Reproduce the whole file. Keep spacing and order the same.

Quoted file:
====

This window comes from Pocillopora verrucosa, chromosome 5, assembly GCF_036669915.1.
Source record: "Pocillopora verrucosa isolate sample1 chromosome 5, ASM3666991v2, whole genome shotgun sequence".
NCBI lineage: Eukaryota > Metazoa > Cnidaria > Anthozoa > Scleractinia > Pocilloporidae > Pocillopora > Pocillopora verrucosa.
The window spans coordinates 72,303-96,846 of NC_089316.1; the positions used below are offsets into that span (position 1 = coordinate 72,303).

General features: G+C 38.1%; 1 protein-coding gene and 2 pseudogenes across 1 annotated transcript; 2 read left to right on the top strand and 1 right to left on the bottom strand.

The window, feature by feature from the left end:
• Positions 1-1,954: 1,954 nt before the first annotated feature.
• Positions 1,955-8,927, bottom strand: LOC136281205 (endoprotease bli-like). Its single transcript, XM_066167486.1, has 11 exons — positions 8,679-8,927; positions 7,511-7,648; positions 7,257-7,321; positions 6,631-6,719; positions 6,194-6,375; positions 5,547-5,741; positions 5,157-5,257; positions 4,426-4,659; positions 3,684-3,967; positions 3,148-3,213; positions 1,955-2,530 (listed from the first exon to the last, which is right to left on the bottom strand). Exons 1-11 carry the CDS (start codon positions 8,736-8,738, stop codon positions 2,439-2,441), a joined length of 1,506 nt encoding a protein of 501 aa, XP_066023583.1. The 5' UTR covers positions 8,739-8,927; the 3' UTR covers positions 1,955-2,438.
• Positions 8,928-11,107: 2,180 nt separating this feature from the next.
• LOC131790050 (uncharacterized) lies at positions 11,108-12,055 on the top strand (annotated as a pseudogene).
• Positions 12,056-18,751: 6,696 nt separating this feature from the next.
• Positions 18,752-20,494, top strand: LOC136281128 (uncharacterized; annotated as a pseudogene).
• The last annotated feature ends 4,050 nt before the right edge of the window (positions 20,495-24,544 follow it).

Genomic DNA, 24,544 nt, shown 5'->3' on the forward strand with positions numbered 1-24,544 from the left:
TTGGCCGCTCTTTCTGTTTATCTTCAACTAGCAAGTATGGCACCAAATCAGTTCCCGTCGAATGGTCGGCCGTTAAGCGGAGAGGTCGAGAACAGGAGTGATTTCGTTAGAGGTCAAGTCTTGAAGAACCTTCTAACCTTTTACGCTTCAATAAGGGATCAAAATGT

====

This window comes from Pocillopora verrucosa, chromosome 5, assembly GCF_036669915.1.
Source record: "Pocillopora verrucosa isolate sample1 chromosome 5, ASM3666991v2, whole genome shotgun sequence".
NCBI lineage: Eukaryota > Metazoa > Cnidaria > Anthozoa > Scleractinia > Pocilloporidae > Pocillopora > Pocillopora verrucosa.
The window spans coordinates 72,303-96,846 of NC_089316.1; the positions used below are offsets into that span (position 1 = coordinate 72,303).

General features: G+C 38.1%; 1 protein-coding gene and 2 pseudogenes across 1 annotated transcript; 2 read left to right on the top strand and 1 right to left on the bottom strand.

The window, feature by feature from the left end:
• Positions 1-1,954: 1,954 nt before the first annotated feature.
• Positions 1,955-8,927, bottom strand: LOC136281205 (endoprotease bli-like). Its single transcript, XM_066167486.1, has 11 exons — positions 8,679-8,927; positions 7,511-7,648; positions 7,257-7,321; positions 6,631-6,719; positions 6,194-6,375; positions 5,547-5,741; positions 5,157-5,257; positions 4,426-4,659; positions 3,684-3,967; positions 3,148-3,213; positions 1,955-2,530 (listed from the first exon to the last, which is right to left on the bottom strand). Exons 1-11 carry the CDS (start codon positions 8,736-8,738, stop codon positions 2,439-2,441), a joined length of 1,506 nt encoding a protein of 501 aa, XP_066023583.1. The 5' UTR covers positions 8,739-8,927; the 3' UTR covers positions 1,955-2,438.
• Positions 8,928-11,107: 2,180 nt separating this feature from the next.
• LOC131790050 (uncharacterized) lies at positions 11,108-12,055 on the top strand (annotated as a pseudogene).
• Positions 12,056-18,751: 6,696 nt separating this feature from the next.
• Positions 18,752-20,494, top strand: LOC136281128 (uncharacterized; annotated as a pseudogene).
• The last annotated feature ends 4,050 nt before the right edge of the window (positions 20,495-24,544 follow it).

Genomic DNA, 24,544 nt, shown 5'->3' on the forward strand with positions numbered 1-24,544 from the left:
TTGGCCGCTCTTTCTGTTTATCTTCAACTAGCAAGTATGGCACCAAATCAGTTCCCGTCGAATGGTCGGCCGTTAAGCGGAGAGGTCGAGAACAGGAGTGATTTCGTTAGAGGTCAAGTCTTGAAGAACCTTCTAACCTTTTACGCTTCAATAAGGGATCAAAATGT